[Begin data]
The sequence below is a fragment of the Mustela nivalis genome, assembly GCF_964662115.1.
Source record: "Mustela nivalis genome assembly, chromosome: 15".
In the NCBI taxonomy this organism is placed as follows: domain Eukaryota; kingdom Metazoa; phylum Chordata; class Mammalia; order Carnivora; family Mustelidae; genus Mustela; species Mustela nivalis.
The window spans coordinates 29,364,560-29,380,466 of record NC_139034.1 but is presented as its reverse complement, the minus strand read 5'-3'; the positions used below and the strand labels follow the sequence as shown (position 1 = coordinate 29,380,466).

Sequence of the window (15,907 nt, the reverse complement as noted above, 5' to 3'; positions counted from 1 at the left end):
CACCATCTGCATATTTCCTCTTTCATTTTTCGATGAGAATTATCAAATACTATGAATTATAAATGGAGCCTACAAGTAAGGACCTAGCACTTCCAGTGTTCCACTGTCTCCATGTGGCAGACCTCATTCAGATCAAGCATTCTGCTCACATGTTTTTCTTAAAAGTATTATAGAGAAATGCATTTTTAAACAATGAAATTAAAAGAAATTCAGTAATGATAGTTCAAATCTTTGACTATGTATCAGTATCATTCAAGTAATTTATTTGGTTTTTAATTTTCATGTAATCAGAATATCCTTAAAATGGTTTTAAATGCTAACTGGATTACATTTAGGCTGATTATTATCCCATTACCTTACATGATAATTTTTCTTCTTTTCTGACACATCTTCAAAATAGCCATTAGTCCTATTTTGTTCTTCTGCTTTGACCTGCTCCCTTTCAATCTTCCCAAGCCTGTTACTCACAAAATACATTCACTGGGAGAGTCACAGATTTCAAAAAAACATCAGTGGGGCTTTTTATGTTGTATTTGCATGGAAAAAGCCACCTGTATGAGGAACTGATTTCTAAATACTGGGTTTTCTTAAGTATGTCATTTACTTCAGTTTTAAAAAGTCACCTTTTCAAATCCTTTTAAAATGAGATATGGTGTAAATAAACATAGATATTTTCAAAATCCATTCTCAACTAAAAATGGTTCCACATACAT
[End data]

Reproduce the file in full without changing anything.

The sequence below is a fragment of the Mustela nivalis genome, assembly GCF_964662115.1.
Source record: "Mustela nivalis genome assembly, chromosome: 15".
In the NCBI taxonomy this organism is placed as follows: domain Eukaryota; kingdom Metazoa; phylum Chordata; class Mammalia; order Carnivora; family Mustelidae; genus Mustela; species Mustela nivalis.
The window spans coordinates 29,364,560-29,380,466 of record NC_139034.1 but is presented as its reverse complement, the minus strand read 5'-3'; the positions used below and the strand labels follow the sequence as shown (position 1 = coordinate 29,380,466).

Sequence of the window (15,907 nt, the reverse complement as noted above, 5' to 3'; positions counted from 1 at the left end):
CACCATCTGCATATTTCCTCTTTCATTTTTCGATGAGAATTATCAAATACTATGAATTATAAATGGAGCCTACAAGTAAGGACCTAGCACTTCCAGTGTTCCACTGTCTCCATGTGGCAGACCTCATTCAGATCAAGCATTCTGCTCACATGTTTTTCTTAAAAGTATTATAGAGAAATGCATTTTTAAACAATGAAATTAAAAGAAATTCAGTAATGATAGTTCAAATCTTTGACTATGTATCAGTATCATTCAAGTAATTTATTTGGTTTTTAATTTTCATGTAATCAGAATATCCTTAAAATGGTTTTAAATGCTAACTGGATTACATTTAGGCTGATTATTATCCCATTACCTTACATGATAATTTTTCTTCTTTTCTGACACATCTTCAAAATAGCCATTAGTCCTATTTTGTTCTTCTGCTTTGACCTGCTCCCTTTCAATCTTCCCAAGCCTGTTACTCACAAAATACATTCACTGGGAGAGTCACAGATTTCAAAAAAACATCAGTGGGGCTTTTTATGTTGTATTTGCATGGAAAAAGCCACCTGTATGAGGAACTGATTTCTAAATACTGGGTTTTCTTAAGTATGTCATTTACTTCAGTTTTAAAAAGTCACCTTTTCAAATCCTTTTAAAATGAGATATGGTGTAAATAAACATAGATATTTTCAAAATCCATTCTCAACTAAAAATGGTTCCACATACAT